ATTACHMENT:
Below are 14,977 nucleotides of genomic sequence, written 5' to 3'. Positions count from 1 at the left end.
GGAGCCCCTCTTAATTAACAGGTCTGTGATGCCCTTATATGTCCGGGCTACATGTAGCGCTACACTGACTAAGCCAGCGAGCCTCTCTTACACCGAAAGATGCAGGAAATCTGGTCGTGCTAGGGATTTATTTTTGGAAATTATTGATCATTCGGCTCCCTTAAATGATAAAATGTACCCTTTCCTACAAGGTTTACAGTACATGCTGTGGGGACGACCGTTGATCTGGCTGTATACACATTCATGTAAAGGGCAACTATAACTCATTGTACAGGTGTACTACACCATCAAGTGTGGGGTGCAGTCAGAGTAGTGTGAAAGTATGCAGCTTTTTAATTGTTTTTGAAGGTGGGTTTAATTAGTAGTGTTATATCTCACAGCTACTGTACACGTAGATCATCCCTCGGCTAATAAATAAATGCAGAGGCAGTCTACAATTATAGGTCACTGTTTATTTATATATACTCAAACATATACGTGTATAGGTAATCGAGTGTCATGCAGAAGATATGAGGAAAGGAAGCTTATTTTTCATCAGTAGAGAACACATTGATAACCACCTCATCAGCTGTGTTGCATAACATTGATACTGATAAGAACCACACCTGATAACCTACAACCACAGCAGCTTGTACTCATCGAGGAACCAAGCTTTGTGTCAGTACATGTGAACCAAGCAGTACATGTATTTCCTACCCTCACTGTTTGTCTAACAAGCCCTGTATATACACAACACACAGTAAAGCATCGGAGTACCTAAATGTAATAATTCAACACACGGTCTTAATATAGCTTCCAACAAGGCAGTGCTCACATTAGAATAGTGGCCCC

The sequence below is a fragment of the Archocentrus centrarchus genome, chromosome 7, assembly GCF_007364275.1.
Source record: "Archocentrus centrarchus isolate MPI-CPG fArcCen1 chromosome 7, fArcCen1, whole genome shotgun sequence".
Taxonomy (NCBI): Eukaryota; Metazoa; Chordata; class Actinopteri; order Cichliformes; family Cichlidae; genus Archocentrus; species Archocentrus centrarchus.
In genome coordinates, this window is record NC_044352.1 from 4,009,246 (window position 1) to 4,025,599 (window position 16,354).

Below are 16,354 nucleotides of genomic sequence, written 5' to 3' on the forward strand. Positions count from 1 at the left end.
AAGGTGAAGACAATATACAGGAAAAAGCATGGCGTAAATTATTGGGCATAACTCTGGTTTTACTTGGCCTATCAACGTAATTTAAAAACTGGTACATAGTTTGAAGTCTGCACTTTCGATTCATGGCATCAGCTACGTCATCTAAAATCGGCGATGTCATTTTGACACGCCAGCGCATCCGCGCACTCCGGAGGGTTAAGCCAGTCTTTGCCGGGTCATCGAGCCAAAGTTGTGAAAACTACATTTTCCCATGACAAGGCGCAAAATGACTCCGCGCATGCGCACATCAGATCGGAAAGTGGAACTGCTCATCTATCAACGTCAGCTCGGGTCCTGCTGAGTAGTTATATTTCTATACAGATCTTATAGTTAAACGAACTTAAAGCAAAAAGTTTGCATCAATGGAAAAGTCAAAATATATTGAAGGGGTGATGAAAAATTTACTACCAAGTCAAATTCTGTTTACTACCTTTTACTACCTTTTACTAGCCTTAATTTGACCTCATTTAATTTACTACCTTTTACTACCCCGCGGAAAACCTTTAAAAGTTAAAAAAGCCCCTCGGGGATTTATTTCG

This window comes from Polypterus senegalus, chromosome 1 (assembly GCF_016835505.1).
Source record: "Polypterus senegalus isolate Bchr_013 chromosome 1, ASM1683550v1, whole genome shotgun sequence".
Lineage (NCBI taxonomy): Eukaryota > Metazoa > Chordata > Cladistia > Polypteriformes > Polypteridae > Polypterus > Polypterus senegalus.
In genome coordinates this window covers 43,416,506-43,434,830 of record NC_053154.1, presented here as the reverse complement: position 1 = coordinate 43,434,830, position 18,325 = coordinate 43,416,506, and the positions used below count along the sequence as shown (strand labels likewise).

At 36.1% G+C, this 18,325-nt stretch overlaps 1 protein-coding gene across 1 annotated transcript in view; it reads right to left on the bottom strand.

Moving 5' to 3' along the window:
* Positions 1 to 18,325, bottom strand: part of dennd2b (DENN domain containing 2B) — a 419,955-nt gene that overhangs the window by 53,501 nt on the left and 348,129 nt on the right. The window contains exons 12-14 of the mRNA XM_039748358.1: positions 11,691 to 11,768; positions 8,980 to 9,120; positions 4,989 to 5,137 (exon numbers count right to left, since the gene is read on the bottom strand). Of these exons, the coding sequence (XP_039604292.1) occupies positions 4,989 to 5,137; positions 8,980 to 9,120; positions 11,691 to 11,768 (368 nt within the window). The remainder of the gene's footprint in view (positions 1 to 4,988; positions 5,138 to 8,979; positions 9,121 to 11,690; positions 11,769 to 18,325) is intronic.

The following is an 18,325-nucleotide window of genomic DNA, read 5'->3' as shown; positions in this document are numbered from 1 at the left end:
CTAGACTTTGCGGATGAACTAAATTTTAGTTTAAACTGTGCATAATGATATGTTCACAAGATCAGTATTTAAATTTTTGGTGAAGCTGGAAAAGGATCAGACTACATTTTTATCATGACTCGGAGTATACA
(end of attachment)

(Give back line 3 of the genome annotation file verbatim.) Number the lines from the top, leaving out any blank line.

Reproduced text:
The sequence below is a fragment of the Archocentrus centrarchus genome, chromosome 7, assembly GCF_007364275.1.